Lots of people and restaurants claim to have ‘invented’ tiramisu, and who knows who is telling the truth. What we do know is that it was an invention of the 60’s, along with audio cassettes, the beehive hairdo, and colour television. Fast forward fifty odd years and we still predominantly use savoiardi, or lady finger biscuits, to make it but in the modern world there have been endless versions with berries, mango, yoghurt, and in the latest trend I’ve noticed in restaurants, “hot and cold tiramisu” (the last of which I recently had a delicious version of at Sarti in Melbourne).
The one below is classic in my mind. My Mamma Rosa has always always made it with marsala, so that’s how I make it too. My cousin Concetta on the other hand uses Amaretto, and the method below is hers; Mamma Rosa has given me a couple of versions – one with a custard and cream (if you don’t like the thought of raw eggs, or are allergic, this is the way to go) and a ricotta one. But whatever you use, like most Italian sweets, they are never complete without a splash of alcohol somewhere. Tiramisu is great for a dinner party, because you can serve a crowd with it easily, but also you can make it the night before, or at least give it several hours before serving – many recipes say to leave it two or three hours, but I think you need at least twelve.
Once upon a time you could only get lady finger biscuits at Italian delis, but now the supermarkets stock them too. If you’re worried about the raw egg whites, use some cream instead. You can use a square, oval, or round dish, or you can even make it in individual glasses. So easy and so good!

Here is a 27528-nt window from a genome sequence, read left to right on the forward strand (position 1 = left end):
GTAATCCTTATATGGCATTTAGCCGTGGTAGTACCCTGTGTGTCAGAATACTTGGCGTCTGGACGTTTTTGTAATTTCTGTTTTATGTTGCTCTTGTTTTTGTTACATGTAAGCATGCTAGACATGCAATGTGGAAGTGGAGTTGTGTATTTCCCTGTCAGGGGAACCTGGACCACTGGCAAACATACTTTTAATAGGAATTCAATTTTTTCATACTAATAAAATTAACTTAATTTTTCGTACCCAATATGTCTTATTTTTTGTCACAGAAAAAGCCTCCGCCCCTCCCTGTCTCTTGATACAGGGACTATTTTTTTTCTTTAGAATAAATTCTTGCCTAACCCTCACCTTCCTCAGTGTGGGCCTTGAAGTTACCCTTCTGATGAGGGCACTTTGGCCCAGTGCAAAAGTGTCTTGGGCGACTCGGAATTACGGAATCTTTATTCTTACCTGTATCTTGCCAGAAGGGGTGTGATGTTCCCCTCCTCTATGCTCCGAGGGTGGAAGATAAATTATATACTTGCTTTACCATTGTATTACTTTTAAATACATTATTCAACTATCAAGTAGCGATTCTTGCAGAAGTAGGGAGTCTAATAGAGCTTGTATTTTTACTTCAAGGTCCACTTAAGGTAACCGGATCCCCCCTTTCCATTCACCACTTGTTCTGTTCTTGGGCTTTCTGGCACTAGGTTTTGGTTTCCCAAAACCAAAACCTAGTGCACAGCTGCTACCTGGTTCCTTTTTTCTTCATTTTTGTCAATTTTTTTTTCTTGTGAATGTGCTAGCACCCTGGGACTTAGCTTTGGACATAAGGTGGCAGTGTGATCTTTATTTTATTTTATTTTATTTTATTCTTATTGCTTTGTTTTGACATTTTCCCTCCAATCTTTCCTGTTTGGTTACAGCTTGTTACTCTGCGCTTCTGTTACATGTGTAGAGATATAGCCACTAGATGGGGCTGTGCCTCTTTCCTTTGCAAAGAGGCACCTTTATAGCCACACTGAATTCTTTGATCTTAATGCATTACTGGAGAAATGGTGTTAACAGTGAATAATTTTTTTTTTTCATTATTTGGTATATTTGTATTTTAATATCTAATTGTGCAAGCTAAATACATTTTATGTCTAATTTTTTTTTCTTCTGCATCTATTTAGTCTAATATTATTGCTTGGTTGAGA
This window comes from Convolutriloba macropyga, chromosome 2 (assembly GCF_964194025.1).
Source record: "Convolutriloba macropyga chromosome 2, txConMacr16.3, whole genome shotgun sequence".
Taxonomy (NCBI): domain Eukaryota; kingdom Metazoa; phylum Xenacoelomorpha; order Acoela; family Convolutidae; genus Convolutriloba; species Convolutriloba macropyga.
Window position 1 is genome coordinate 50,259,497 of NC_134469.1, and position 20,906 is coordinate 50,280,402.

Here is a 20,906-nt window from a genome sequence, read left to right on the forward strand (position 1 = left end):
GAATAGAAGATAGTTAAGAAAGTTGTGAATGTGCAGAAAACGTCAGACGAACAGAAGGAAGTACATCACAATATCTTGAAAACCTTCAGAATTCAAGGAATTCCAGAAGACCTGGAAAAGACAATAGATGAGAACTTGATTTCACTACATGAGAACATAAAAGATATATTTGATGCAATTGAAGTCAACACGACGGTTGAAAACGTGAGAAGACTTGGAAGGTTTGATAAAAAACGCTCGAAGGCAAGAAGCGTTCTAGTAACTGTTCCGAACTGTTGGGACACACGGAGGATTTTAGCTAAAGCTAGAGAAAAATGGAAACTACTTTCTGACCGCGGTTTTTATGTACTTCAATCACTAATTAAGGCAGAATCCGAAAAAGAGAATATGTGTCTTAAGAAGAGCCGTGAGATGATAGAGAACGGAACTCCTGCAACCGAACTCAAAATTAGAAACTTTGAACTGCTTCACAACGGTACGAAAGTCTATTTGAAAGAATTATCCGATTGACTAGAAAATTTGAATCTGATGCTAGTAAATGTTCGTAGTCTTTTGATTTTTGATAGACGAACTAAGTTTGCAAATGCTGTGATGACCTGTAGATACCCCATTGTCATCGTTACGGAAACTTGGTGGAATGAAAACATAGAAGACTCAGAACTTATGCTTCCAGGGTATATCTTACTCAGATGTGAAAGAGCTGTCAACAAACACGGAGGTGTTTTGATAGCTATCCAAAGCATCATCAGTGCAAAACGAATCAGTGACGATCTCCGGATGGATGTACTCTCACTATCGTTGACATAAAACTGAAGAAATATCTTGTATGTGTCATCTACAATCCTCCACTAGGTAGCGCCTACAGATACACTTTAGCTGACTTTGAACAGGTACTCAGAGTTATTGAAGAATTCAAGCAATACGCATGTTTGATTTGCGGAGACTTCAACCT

6 eggs, separated
1 cup caster sugar
250 ml espresso coffee, chilled
150 ml marsala (or other preferred alcohol)
1 400g pack Saviordi biscuits
Cocoa or grated chocolate, for topping
1. Using an electric mixer, beat the egg yolks and caster sugar until thick and pale. Add the mascarpone, and beat till combined
2. In a separate bowl, beat the egg whites until soft peaks form. Gently fold into the yolk and mascarpone mixture
3. Combine the marsala and coffee in a small flat dish of a suitable size for dunking the savoiardi. Put each biscuit in the liquid mixture just for a few seconds so that only half the biscuit is dunked (if you put it in too long it will collapse). Place the biscuit in your serving dish with the “undunked” side on the bottom. Repeat until you have covered your serving dish. You may need to cut your biscuits in order for the dish to be covered.
4. Cover the layer of biscuits with half the mascarpone mixture. Then do another layer of dunked biscuits, then the other half of the cream. Refrigerate until ready to serve. You could also do it in individually served glasses or bowls.